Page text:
We run our groups using ‘Zoom’ - a member of staff or a Group volunteer will help you to set this up and support you with the technology until you are confident of managing this. We have a few ‘how to’ help sheets too!
No one is expected to share difficult thoughts or feelings in the group. You decide what you are comfortable sharing with other members of the group. The Facilitators are in the group to help manage conversations and they can offer support when topics may feel a bit difficult. At the start of every group session as well, all group members agree ‘group rules’ that help to keep us all feeling safe and supported.
Yes, you still have a key worker though you may see them less often as you are spending more time in group. You and your keyworker will agree how often you meet once you are attending the groups.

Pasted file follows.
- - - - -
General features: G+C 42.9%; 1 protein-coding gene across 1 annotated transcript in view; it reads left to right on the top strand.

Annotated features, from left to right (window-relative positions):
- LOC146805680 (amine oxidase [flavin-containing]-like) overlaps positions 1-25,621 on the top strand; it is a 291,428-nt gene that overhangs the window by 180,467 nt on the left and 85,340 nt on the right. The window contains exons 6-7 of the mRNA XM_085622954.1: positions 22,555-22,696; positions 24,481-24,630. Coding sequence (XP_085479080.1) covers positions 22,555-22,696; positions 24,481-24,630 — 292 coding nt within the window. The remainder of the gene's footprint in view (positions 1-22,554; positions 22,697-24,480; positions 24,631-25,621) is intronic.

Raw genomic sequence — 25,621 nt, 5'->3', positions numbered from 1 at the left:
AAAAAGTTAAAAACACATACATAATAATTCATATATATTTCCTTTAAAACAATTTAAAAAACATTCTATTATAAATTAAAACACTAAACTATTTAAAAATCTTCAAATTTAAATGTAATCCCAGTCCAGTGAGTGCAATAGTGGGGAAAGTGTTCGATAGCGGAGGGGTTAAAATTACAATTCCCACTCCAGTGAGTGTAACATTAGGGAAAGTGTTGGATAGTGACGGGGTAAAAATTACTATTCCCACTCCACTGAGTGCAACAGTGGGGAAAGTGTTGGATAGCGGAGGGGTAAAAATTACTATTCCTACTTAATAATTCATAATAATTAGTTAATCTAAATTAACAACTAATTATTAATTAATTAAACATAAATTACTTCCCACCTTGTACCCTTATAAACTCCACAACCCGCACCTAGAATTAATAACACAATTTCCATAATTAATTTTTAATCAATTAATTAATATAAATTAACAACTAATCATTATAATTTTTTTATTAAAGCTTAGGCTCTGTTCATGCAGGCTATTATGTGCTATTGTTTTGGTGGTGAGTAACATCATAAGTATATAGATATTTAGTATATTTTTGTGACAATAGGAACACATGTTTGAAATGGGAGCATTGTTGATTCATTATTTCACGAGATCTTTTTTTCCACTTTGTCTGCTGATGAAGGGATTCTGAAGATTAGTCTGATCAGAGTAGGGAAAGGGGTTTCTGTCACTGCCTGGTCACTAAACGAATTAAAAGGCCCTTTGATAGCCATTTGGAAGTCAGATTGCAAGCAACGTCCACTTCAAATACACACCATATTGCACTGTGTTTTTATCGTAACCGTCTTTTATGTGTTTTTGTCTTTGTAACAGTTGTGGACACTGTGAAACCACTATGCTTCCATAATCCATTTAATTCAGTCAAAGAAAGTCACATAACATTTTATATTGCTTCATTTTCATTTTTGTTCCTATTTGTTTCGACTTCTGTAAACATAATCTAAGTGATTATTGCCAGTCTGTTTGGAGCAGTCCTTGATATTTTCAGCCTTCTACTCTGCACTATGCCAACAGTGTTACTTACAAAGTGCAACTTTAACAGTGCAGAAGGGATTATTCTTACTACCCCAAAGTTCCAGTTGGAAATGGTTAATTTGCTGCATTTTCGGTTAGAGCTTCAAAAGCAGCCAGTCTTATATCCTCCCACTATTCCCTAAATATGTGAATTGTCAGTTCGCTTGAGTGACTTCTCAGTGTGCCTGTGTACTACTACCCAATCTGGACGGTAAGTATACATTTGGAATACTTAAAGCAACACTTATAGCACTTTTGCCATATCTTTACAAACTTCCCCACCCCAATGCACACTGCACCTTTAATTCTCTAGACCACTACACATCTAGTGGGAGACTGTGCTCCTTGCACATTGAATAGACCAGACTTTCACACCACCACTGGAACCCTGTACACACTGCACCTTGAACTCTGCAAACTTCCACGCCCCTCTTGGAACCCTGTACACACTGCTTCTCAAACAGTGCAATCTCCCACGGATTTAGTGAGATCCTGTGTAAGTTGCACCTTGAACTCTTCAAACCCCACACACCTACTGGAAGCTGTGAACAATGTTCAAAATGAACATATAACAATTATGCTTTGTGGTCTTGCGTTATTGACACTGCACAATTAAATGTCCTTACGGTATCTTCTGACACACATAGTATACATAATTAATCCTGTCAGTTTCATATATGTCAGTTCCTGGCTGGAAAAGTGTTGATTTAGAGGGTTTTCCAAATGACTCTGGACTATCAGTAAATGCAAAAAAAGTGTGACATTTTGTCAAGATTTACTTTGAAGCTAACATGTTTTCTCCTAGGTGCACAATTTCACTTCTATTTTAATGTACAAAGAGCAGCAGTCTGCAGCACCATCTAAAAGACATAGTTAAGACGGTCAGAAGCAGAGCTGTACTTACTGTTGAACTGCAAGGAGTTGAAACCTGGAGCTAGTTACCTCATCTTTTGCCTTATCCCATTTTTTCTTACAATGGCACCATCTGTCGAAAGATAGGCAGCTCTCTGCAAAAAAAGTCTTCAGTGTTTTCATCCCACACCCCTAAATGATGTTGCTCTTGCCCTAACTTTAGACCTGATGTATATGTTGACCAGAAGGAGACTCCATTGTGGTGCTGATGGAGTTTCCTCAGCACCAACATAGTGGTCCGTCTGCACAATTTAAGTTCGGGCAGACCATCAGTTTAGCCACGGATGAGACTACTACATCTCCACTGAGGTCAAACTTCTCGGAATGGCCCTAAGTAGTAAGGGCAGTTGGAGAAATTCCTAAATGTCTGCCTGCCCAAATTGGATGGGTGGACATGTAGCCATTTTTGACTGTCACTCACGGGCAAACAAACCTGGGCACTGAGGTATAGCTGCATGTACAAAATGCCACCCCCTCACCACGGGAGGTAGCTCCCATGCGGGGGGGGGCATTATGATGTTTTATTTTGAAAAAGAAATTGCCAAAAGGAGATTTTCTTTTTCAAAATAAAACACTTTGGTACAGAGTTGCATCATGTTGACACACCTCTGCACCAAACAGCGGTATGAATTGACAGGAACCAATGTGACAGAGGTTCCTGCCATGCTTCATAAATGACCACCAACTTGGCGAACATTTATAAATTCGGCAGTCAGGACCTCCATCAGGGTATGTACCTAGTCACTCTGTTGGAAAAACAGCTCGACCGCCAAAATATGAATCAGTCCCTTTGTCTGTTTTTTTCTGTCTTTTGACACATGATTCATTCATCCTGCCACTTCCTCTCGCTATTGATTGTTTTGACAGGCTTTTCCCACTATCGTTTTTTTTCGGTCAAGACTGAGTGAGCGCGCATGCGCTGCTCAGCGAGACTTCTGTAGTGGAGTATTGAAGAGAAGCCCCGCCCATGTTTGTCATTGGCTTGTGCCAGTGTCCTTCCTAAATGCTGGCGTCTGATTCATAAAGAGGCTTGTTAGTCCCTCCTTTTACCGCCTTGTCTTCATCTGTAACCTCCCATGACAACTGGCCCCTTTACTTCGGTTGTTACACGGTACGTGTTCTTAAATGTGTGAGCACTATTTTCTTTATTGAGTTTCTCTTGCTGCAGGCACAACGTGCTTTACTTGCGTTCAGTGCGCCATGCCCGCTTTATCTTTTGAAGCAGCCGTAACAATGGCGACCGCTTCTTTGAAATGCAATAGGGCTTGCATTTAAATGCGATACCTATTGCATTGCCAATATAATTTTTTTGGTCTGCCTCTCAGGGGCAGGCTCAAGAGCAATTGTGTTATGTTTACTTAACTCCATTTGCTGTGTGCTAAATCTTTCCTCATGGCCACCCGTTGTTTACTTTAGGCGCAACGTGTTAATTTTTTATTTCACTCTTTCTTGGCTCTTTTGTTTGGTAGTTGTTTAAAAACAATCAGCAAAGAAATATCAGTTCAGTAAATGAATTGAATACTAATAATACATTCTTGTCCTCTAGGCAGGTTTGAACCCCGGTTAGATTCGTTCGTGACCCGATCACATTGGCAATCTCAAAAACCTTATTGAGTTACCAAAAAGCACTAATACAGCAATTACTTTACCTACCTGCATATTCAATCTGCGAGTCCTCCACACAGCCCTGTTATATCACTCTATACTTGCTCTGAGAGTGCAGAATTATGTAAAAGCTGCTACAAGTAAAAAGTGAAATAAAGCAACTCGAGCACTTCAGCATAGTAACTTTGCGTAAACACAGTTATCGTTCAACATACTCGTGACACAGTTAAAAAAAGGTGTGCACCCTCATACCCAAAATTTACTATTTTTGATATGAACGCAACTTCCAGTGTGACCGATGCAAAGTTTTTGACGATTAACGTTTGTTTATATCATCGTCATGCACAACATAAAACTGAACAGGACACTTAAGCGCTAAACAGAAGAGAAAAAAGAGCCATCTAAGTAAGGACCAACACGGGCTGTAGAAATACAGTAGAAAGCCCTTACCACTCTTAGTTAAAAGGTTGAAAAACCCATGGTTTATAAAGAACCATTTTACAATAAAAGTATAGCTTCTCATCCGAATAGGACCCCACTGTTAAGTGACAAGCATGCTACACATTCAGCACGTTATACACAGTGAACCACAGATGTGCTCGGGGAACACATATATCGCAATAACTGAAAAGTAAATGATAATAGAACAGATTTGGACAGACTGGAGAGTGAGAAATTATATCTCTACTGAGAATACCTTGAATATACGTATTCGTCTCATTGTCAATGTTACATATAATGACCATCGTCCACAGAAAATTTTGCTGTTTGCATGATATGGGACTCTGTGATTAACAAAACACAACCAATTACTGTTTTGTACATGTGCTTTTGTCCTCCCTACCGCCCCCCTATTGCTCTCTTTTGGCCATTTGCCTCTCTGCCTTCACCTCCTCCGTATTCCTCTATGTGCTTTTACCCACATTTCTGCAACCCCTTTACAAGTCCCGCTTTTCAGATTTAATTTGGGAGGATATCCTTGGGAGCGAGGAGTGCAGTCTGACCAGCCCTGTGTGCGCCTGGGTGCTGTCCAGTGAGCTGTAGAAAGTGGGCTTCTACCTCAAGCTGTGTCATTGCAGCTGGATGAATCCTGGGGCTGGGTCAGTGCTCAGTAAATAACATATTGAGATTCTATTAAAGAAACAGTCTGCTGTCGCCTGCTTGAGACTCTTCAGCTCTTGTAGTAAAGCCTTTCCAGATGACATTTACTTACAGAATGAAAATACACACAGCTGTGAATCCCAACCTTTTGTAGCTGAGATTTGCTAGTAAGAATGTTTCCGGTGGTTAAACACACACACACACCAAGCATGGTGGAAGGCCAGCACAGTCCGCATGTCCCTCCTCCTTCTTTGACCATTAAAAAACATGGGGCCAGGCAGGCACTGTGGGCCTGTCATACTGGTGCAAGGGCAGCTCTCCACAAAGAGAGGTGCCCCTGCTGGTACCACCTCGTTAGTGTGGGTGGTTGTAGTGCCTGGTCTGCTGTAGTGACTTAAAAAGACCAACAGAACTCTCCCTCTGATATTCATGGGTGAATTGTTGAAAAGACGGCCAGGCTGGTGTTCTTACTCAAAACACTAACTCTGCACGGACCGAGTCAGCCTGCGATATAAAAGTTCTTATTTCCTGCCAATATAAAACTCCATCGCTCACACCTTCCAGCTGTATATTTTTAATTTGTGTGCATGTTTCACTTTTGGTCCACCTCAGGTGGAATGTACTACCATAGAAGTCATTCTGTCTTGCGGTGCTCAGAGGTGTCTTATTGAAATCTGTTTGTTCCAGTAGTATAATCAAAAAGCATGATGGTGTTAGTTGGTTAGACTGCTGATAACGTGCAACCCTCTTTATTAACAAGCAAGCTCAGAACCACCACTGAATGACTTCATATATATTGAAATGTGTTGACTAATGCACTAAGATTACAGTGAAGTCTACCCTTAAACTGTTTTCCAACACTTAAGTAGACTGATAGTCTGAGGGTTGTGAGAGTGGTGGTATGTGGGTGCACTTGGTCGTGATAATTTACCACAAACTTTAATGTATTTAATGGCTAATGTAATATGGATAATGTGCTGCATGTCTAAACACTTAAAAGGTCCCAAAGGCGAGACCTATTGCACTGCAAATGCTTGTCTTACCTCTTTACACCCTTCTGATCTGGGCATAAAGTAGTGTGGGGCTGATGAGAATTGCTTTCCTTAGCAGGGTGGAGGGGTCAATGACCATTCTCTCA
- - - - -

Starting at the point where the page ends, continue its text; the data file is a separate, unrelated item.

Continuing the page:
This is up to you, but It is best if you can attend as many groups as you can. We do understand that it’s not always possible to get to every group, but we advise that it is best to try not to miss more than two sessions of any group module.
Working your way through the group programme is a fantastic achievement and we celebrate that with you! At the end of each group work block you are attending (Change, Grow, or Live) you will get a personalised Graduation Certificate. At the end of the Live Group, we ask Graduates to come to a face to face (socially distanced) gathering where you have the opportunity to meet with the people in your group in person, have a cuppa and a cake and get your certificate. We encourage graduates to stay in touch with each other for peer support once groups have ended and we are also keen for graduates to support future groups through volunteering. Your group experiences can be incredibly helpful for new people who may be nervous or anxious at the start of this journey.